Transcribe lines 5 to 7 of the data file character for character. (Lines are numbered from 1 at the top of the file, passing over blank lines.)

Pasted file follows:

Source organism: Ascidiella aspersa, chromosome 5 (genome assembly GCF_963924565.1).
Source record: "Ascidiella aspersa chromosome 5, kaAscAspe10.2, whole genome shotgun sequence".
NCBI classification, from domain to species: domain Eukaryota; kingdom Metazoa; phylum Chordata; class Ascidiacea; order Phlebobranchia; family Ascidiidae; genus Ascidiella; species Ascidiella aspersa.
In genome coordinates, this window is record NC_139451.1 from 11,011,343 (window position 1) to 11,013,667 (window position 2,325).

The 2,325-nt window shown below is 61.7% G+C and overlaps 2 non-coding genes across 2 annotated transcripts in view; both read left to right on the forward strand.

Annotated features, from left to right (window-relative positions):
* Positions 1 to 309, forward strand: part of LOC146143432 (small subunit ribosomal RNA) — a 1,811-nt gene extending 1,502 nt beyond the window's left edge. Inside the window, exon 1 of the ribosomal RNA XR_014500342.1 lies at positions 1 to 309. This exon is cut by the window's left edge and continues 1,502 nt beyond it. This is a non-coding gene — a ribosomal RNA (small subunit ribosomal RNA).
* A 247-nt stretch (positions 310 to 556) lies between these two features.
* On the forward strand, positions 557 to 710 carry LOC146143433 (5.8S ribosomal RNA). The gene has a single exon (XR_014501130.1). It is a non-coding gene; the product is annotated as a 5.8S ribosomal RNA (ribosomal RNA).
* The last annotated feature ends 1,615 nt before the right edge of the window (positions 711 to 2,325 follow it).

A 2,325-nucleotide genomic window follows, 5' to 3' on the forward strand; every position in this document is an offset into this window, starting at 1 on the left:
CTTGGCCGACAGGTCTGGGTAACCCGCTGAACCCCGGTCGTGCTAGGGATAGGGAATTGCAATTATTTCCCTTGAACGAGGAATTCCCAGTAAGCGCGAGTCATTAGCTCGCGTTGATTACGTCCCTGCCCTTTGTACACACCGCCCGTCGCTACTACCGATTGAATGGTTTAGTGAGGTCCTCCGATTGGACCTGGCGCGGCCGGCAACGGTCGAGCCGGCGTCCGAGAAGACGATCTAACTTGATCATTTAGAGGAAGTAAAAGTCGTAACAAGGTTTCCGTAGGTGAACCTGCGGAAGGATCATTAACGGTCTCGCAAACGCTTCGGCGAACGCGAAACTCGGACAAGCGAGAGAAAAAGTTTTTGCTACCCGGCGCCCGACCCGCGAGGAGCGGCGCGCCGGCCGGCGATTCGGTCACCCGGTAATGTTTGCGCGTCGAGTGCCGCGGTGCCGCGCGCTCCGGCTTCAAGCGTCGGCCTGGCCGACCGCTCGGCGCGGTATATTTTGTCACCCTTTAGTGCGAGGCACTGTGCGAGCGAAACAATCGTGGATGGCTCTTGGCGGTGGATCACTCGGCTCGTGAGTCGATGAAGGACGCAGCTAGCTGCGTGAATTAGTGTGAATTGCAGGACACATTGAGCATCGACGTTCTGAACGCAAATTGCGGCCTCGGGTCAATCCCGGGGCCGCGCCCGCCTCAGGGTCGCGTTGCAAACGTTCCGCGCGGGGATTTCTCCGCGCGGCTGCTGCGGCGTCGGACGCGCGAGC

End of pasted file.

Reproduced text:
The 2,325-nt window shown below is 61.7% G+C and overlaps 2 non-coding genes across 2 annotated transcripts in view; both read left to right on the forward strand.

Annotated features, from left to right (window-relative positions):
* Positions 1 to 309, forward strand: part of LOC146143432 (small subunit ribosomal RNA) — a 1,811-nt gene extending 1,502 nt beyond the window's left edge. Inside the window, exon 1 of the ribosomal RNA XR_014500342.1 lies at positions 1 to 309. This exon is cut by the window's left edge and continues 1,502 nt beyond it. This is a non-coding gene — a ribosomal RNA (small subunit ribosomal RNA).